I was on the treadmill when I saw the first segment last Sunday. ESPN was on in my apartment gym and I distracted myself from the clock with the weekend's Premier League highlights. 363 days later with eight more to go, the anchor introduced the first of an onslaught of Boston Marathon tributes that surfaced this week. The coverage was deferential, albeit typical -- panoramic shots of face-painted students cheering on the sidelines, spandex-decked runners crossing the finish line, and, then, of course, the two bombs exploding amongst the spectators. Those shots, the ones seared into the American psyche over the past 12 months, were followed by a year's worth of footage of the shoes at roadside memorials, the steps of the injured on prosthetics, and the blue and yellow of "Boston Strong."
I have spent the year avoiding such coverage for many disjointed reasons. Perhaps most obviously, it brings me back to the panic of Marathon Monday, and the moments of panic that would follow -- the frantic calls from friends when my name was on the missing persons list; the dozens of sirens in the car chase outside my Memorial Drive bedroom; and the fist closing in my throat in the crowds of my college graduation. More insidiously, it stirs up jaded feelings towards retailers' capitalization on a nation's fear and suffering, something I fear is becoming an American specialty. Most intractably, it allows to surface the guilt that I feel knowing that such acts of terror are a daily event in many places in the world, not wholly disentangled from American engagement abroad. For Boston and for runners, the bombings were painful precisely because of our shared incredulity.
But as the video tribute continued, I started to feel my eyes get wet. A few minutes in, I was crying. By the five-minute mark, I was running and sobbing. The tears continued for another seven miles or so. Any person who walked past might have assumed I was watching a Lifetime drama, not an afternoon ESPN special. I left the gym dehydrated and bewildered by my own response.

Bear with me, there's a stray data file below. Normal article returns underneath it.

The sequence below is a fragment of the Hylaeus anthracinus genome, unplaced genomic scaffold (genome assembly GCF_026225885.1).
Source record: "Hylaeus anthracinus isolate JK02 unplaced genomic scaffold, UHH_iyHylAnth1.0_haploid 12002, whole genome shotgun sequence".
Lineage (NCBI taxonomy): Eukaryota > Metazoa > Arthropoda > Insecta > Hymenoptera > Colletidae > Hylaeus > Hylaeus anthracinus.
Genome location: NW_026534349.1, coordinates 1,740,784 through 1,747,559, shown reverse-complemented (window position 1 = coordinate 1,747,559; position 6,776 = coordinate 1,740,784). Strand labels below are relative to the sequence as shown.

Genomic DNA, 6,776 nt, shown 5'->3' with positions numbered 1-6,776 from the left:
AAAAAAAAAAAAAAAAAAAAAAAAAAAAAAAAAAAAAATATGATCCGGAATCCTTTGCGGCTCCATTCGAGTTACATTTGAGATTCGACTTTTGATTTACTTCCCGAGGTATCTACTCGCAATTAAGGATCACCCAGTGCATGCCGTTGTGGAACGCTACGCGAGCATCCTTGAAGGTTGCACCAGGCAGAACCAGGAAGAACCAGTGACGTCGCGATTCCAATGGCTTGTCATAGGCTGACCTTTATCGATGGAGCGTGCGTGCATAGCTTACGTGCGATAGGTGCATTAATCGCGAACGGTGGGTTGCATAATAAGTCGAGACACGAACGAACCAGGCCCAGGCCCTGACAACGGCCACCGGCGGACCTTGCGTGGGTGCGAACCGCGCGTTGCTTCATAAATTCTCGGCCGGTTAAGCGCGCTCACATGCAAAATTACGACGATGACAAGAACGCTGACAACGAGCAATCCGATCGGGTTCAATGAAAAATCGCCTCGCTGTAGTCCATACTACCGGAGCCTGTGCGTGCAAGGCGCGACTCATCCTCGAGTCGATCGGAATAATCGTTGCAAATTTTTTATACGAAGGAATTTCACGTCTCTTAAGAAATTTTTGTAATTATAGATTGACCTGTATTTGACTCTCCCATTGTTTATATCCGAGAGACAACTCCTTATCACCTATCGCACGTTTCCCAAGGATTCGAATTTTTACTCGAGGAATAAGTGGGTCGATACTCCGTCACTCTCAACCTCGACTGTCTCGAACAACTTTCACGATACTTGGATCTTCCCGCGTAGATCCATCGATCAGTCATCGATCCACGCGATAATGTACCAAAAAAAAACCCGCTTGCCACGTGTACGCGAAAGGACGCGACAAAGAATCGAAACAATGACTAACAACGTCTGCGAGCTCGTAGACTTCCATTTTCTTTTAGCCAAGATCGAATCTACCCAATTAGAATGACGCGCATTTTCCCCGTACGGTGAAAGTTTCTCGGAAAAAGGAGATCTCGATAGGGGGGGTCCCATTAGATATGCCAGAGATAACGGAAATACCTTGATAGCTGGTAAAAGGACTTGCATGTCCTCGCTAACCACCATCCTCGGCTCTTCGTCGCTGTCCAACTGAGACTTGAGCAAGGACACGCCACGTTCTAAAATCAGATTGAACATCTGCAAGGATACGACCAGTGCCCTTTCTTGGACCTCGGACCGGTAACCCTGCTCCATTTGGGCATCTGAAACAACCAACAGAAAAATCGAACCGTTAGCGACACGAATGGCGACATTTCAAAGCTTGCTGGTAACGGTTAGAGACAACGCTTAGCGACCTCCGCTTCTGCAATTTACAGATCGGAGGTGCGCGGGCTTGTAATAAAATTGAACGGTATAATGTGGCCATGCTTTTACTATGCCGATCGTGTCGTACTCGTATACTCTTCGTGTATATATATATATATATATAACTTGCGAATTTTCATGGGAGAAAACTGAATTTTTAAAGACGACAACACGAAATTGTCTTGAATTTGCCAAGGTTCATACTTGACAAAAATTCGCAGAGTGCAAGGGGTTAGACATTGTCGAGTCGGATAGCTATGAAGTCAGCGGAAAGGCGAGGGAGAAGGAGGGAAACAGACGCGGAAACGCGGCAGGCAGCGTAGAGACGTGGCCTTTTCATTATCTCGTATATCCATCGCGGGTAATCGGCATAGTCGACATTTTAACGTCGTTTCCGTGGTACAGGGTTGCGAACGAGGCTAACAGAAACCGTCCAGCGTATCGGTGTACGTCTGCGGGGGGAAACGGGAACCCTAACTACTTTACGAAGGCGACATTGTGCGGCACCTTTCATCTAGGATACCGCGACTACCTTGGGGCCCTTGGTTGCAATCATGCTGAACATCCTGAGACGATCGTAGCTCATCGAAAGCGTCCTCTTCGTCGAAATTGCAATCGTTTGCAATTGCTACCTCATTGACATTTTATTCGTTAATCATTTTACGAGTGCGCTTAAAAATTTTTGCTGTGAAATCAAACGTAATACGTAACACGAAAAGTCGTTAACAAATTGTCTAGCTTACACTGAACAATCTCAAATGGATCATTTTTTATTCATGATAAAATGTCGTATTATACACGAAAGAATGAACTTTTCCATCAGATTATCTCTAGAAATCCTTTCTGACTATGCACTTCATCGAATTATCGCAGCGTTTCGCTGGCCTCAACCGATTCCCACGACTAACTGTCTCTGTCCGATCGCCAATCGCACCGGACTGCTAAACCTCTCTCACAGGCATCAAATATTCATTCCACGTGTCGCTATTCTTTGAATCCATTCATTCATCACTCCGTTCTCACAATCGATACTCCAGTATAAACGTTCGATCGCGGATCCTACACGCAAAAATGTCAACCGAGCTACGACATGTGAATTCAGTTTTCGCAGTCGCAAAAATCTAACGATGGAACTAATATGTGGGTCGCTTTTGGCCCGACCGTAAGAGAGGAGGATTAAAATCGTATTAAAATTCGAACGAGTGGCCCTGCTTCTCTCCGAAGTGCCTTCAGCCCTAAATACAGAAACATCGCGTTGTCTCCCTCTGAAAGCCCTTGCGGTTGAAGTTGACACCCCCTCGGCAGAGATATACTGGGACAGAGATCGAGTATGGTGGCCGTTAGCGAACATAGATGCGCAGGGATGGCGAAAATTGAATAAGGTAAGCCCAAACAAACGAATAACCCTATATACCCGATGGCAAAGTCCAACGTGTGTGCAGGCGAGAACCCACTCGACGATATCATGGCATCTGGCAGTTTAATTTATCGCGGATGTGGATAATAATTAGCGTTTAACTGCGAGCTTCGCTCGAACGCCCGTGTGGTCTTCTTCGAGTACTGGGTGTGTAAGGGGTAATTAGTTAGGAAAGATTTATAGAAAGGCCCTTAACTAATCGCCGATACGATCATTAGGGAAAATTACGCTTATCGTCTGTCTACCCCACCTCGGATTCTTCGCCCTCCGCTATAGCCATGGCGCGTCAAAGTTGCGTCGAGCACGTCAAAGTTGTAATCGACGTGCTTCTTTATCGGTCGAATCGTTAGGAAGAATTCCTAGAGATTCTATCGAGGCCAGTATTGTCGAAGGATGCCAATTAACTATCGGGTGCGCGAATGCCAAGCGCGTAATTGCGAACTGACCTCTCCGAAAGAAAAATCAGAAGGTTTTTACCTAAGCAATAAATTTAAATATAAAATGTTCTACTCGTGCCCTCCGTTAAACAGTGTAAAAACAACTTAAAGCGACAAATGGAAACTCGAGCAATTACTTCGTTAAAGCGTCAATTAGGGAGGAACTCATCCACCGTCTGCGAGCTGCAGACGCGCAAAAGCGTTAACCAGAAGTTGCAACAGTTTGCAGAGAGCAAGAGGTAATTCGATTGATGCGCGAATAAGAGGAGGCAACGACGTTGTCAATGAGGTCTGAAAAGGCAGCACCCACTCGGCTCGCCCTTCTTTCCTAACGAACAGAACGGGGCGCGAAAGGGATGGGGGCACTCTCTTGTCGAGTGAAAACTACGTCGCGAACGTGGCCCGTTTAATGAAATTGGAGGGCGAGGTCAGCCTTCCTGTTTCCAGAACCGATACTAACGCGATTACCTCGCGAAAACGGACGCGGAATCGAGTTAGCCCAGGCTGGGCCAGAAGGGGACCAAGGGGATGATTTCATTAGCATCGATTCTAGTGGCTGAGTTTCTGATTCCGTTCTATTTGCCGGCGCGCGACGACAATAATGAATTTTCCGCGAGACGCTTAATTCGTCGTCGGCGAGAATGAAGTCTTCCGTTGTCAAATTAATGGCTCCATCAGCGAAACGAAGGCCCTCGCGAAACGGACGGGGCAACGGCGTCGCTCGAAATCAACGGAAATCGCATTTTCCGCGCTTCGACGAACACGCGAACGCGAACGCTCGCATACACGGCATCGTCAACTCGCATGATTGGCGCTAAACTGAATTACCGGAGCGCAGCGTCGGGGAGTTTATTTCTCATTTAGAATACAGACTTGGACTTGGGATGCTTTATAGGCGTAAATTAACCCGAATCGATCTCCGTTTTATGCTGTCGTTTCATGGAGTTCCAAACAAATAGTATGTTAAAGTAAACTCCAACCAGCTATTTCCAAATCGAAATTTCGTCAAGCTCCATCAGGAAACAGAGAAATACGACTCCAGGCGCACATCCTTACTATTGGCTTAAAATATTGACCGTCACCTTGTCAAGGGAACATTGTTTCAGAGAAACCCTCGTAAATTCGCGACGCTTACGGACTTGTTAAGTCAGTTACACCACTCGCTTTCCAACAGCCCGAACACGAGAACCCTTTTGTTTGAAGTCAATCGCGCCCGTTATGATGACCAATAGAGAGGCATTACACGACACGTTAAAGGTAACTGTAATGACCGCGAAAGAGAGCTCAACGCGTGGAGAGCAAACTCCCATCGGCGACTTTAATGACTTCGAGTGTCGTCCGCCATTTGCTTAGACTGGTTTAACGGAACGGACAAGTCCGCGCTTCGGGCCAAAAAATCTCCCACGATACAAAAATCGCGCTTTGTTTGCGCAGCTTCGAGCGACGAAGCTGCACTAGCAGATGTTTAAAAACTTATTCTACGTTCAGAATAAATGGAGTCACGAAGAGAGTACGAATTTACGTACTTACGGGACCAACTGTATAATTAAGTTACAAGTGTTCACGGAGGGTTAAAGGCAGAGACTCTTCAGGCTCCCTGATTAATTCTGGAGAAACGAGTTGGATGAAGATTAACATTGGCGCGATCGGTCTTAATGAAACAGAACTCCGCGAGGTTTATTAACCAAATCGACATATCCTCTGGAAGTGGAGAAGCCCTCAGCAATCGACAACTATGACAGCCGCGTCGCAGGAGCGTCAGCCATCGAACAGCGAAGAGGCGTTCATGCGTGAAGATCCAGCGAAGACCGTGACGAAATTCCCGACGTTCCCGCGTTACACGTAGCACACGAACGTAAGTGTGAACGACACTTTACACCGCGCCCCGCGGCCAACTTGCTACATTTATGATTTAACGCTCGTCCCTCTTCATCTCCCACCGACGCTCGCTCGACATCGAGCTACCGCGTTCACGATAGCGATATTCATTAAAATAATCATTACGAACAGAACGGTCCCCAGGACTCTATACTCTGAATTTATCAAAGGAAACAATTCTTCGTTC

I have a knack for being in the wrong place at the wrong time. Some of that is self-inflicted. I have spent the past few years in places where the sting of violence has been beaten down by its regular occurrence. I like to think I've built up a healthy resilience to stories and experiences of trauma. At Boston, I was not hurt and neither were my close friends or family. If the bombings had occurred in any other city at any other time, casualties would have been exponentially higher. This is not to say that the number of lives and limbs not lost distills the tragedy of those that were. However, in my ever rationalizing mind, all of the above should have tempered the emotional timbre of my own reaction. Not so.
The Boston Marathon bombings were earth-shattering to many because the unspeakable happened to people and in places where the unspeakable does not happen. It happened to people about whom the media regularly speaks at all. Many abroad asked why the New Orleans Mother's Day Parade shooting a month later, which injured 20 people, was not a national tragedy. The American anti-terror bent aside, such a mass shooting in a community predominantly of color would never have raised 70 million dollars. This is, in itself, a national tragedy.
But as next Monday grows closer, the question of last year's emotional potency remains on my mind. Something about the 2014 Boston Marathon will draw 36,000 runners, 10,000 volunteers, and hundreds of thousands of spectators to the course on Patriot's Day. Many have argued that it is the doggedly stubborn spirit of Boston that has garnered such support, which is certainly true. Surely the fervor of an adrenaline-steeped running community couldn't hurt either. More than our own individual experiences, this collective compassion stems from an underlying understanding that our perspectives, our senses of security, and our lives can be radically changed by a single moment. We have an ability to, in moments of tragedy and grief, unite and take part in something that is larger than any single individual's experience. There is a commonality that transcends individual backgrounds, identities, and perspectives -- life, despite being fragile and fleeting, is beautiful and something to be celebrated.
I expect to cry a lot this Monday. I expect to buy a lot of t-shirts. But I also hope to do some thinking about how we can channel the strong feelings of fear, pride, and resilience into actionable empathy in the worlds off of the screen. And as for this Monday, I have a finish line to cross.